Twenty years ago, there wasn’t a lot of emphasis on passenger boarding bridge technology and design. Fast forward twenty years later, and that thought process has changed … considerably. Not only do customers demand a bridge that will last longer and service a wider range of aircraft, but they want a design that is both easy to maintain and aesthetically pleasing to the surrounding airport environment.
Technology & Design
Over the years, airlines and airports have been forced to change their aircraft mix to include regional jets in smaller markets. To meet this new demand, bridge manufactures have been able to adapt their apron drive specifications to include hinged floors, floor cutouts and extension planks. Most regional airports are ground level, so the introduction of Lows-Rider bridges with small wheels, or radial bridges, have been a solution. But airlines aren’t just focused on regional jets; they’re also going to the opposite extreme with larger aircraft. The introduction of the new A380 has bridge manufactures creating new types of bridges, with long stroke lift columns, to meet the height requirements of these mammoth aircraft, while still serving the existing mix of aircraft. Having to reach the upper decks, and even doors behind the wings, has been a challenging, but rewarding, example of engineering mastery.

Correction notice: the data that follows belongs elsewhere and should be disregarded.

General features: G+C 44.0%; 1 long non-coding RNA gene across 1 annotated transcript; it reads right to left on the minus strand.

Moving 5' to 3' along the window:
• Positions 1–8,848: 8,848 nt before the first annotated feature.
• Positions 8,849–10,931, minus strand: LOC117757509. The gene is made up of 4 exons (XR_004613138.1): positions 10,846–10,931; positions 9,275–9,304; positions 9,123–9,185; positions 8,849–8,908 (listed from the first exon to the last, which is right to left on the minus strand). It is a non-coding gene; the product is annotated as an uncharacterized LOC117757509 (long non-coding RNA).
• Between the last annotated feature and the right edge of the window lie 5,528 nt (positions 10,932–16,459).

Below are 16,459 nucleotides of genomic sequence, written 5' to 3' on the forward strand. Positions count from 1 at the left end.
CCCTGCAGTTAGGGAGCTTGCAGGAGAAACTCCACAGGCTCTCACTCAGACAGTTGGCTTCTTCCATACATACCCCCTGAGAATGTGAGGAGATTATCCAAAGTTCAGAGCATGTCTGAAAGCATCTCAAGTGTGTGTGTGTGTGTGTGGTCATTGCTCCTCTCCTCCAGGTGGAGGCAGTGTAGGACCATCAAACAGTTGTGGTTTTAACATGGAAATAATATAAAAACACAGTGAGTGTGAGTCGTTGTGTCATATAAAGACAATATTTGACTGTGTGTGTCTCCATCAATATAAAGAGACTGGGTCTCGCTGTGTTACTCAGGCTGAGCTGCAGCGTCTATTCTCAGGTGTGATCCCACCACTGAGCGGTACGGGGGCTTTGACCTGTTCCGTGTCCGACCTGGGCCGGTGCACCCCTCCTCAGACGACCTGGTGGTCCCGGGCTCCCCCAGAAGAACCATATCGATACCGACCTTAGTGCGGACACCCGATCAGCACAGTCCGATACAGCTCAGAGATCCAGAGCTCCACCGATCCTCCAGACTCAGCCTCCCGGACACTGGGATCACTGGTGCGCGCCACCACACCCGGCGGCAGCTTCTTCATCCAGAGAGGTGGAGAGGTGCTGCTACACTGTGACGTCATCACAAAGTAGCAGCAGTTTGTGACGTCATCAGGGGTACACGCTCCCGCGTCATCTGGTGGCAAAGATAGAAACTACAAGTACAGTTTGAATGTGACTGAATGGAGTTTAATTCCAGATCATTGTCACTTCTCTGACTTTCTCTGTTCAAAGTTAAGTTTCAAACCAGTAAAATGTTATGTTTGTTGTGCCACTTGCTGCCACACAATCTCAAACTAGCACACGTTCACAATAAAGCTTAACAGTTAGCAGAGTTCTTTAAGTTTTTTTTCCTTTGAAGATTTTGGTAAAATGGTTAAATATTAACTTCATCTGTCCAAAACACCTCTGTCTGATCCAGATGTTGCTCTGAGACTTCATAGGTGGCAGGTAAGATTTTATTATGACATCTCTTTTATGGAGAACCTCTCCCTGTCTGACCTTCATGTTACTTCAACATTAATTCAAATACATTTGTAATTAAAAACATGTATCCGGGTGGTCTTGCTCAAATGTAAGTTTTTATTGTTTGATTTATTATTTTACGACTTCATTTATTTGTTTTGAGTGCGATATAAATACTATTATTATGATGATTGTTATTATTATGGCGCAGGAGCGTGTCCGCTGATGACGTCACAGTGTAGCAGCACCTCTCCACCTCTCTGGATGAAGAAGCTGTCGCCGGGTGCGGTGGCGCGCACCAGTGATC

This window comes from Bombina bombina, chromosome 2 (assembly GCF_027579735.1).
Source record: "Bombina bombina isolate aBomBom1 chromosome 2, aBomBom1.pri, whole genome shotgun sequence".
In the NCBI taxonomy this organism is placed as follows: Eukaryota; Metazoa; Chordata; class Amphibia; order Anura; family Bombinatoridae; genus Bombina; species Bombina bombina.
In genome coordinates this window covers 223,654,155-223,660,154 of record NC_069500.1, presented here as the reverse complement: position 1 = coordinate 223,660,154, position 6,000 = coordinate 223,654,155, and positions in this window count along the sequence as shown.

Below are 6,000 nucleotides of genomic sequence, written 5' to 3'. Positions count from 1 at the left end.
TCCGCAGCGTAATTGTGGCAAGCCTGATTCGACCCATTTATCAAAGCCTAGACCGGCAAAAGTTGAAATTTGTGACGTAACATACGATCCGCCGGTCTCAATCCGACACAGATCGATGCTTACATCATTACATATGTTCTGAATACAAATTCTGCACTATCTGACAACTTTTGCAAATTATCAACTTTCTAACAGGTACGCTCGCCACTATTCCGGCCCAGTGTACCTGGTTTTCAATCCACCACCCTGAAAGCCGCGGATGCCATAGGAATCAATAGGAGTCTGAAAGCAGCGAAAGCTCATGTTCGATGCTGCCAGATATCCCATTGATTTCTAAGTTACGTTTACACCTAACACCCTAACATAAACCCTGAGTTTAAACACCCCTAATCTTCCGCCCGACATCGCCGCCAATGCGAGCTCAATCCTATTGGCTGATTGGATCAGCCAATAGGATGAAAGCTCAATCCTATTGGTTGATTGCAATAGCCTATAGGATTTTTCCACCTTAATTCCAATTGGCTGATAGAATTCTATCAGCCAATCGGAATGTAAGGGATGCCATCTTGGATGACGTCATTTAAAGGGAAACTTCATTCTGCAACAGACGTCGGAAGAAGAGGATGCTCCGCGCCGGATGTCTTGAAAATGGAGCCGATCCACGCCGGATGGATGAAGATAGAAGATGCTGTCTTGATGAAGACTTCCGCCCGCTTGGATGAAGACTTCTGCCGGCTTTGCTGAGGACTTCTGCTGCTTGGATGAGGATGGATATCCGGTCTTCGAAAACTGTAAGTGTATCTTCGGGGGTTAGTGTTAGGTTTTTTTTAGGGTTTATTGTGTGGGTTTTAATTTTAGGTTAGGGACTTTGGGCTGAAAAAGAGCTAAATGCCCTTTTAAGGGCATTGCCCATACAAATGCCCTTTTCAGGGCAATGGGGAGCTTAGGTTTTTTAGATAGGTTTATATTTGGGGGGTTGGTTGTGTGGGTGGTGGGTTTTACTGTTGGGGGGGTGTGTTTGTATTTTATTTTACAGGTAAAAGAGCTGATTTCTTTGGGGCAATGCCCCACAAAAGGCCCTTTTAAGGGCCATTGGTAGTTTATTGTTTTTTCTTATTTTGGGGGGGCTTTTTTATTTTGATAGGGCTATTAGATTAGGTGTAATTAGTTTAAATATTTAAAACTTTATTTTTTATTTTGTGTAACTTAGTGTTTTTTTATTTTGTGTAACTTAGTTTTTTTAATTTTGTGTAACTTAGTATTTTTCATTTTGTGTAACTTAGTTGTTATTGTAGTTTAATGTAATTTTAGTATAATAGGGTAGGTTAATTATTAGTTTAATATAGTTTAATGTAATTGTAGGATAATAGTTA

Providing customers with more bridge options gives them added flexibility. Bag slides, lifts, and bag chutes are becoming more important with regional jet applications. The integration of 400 Hz and PCA directly to the bridge makes it more productive and cost effective for the owner. Hydraulic lift systems enable the bridge to operate under extreme environmental conditions with lower maintenance costs and repairs than other lift systems.
Today’s airport terminal design puts a lot of demand on bridge functionality as well as aesthetics. So once again, bridge manufactures have met the challenge of creating a “Crystal”, or glass, bridge that can meet all mandated requirements, such as NFPA glass. These new designs enable bridge customers to add an artistic extension to their terminal. The traveling public around the world is embracing these new designs, and it’s a matter of time before we begin to see more glass bridges being specified at U.S. airports.
Twenty years ago, the useful life expectancy of a bridge was 10 years based on customer’s specifications. But customers are demanding longer use out of their bridges. The good news is that life expectancy is now pushing over 20 years. This is due to better engineering, manufacturing, and maintenance. These factors have also enabled the total cost of bridge ownership to go down over the years.
Passenger Boarding Bridges are becoming more technologically advanced, and their design is more efficient than ever before. As changes in the industry occur with new airports and more advanced aircraft, bridge manufacturers are ready to meet the demand and challenges that will be required in the future.
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